Details of a quest to create an urban national park in West Baltimore to honor the late Supreme Court Justice Thurgood Marshall were outlined to Baltimore's historic preservation panel on Tuesday.
The effort is the subject of a study launched by the National Park Service in 2019, which will remain open to public comment through June 1, the city's Commission for Historical and Architectural Preservation, or CHAP, was told by federal park officials.
The study will lead to a report that is expected to wrap up next year for the U.S. Department of the Interior and, later, Congress for possible legislation to create the park in what today is a blighted block of Upton.
Rev. Alvin Hathaway Sr., pastor at the nearby Union Baptist Church, is spearheading the effort to create the Thurgood Marshall Center and said he had raised $4 million toward the project so far. Hathaway told CHAP that he had spoken with the Park Service officials for the study and would help shepherd the project through the Beloved Community Services Corp., a nonprofit that he helps run in the community.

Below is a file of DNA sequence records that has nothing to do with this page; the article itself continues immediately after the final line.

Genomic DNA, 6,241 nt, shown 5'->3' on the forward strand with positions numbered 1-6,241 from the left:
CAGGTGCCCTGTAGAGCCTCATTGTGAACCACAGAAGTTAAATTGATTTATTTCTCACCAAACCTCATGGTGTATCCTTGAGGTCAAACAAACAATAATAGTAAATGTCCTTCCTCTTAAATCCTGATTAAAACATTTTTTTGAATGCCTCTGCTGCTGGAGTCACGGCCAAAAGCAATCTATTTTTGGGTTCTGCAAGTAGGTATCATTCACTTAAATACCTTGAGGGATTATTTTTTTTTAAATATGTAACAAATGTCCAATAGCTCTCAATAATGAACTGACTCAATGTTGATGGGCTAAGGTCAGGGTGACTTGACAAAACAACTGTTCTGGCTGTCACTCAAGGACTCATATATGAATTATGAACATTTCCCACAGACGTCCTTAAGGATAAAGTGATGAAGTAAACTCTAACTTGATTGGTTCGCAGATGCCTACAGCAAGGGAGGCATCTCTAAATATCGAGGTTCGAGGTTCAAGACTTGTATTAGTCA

CHAP members were told the park honoring Marshall has the potential to be Baltimore's second national park next to Fort McHenry National Monument and Historic Shrine in Locust Point. It would celebrate the life, career and legacy of the nation's first Black U.S. Supreme Court justice who was raised in West Baltimore. Marshall was also a civil rights activist and sat on the Supreme Court as an associate justice from October 1967 until October 1991. He died on January 24, 1993, at age 85.
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